Spirited lot hopes to prove politics can be clean
This is the stuff that Mani Ratnam?s Yuva and Rakeysh Mehra?s Rang De Basanti were made of, reports Snehal Rebello.india Updated: Dec 20, 2006 01:49 IST
This is the stuff that Mani Ratnam’s Yuva and Rakeysh Mehra’s Rang De Basanti were made of. Three ‘clean’ youngsters move into the political space with a romantic promise to cleanse the system.
Doctor Krunal Desai, 24, entrepreneur Mahesh Patil, 25, and homemaker Urmila Jaiswal, 34, will contest the February 1 civic elections. They are backed by Lok Paritran, the political outfit that a bunch of graduates of Indian Institutes of Technology (IITs) formed in Jodhpur in November 2005. The party’s city branch was opened with a small, open-air meeting at Shivaji Park on September 17. There are already 500 members in Mumbai.
The party has a bigger goal in mind: Lok Sabha elections, 2009. But for now, the candidates are concentrating on the civic polls with good governance and rooting out corruption as their poll plank.
They are working with a grand poll budget of a few thousand. Krunal, Mahesh and Urmila will contest as independents since their party is not formally registered with the Election Commission.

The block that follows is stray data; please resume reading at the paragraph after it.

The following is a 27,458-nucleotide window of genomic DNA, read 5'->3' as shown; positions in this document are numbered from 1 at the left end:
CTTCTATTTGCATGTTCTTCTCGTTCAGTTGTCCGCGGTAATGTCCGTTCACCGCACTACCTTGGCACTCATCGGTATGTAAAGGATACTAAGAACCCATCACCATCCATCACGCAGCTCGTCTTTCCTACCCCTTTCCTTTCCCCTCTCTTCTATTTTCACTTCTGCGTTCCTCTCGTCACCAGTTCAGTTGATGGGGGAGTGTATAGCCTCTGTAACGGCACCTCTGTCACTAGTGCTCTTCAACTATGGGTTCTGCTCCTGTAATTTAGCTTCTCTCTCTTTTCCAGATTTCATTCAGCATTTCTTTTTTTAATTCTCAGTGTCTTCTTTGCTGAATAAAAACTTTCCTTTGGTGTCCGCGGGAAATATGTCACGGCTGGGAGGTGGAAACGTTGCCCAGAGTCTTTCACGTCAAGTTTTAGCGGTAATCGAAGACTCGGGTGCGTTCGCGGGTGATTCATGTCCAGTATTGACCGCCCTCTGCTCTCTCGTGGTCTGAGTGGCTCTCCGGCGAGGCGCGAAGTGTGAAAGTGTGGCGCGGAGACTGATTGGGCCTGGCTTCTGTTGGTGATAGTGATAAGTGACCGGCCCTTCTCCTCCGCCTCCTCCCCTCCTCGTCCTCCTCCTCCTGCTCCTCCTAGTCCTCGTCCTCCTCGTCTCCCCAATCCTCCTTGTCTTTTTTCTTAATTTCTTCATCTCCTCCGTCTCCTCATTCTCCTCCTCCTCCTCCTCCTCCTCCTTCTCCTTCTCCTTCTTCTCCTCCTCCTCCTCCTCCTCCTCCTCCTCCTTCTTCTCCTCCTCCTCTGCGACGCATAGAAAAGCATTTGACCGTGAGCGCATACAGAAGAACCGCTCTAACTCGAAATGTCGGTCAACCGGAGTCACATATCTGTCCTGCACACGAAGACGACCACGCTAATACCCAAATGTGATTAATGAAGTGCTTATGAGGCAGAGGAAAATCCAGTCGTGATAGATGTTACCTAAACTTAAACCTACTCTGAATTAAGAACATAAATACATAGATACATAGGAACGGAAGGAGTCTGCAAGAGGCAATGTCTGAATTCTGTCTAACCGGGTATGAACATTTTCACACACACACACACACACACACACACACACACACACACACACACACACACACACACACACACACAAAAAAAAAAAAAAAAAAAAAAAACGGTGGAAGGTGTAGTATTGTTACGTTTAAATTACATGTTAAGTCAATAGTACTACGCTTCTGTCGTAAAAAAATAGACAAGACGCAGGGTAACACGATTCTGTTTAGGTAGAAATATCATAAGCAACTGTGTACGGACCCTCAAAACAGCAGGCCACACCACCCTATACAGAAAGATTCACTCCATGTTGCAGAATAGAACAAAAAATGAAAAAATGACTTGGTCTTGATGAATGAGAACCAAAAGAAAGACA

“The issues are the same — roads, drainage, water supply. But we want to set a new trend and raise efficiency bars. A low-budget election is just one such thought,” said Mahesh, who is into poultry farming and will contest from Thane.
At a time when the youth are disillusioned and drifting away from politics, the trio has decided to woo them back.
“We are targeting the youth, who normally do not vote. Besides, it is easier to convince them rather than the middle-aged, who usually have party affiliations,” said Krunal, who is doing his post-graduation in occupational therapy at KEM Hospital.
Krunal knows that standing against seasoned Shiv Sena corporator Prabhakar Shinde may not promise victory, but he is ready to take on the challenge.
Urmila is no greenhorn. The mother of three had contested as an independent from Thane earlier, and lost. Patil is busy convincing his unhappy parents, who are worried about his safety in one of the wildest spaces on Earth — Indian politics.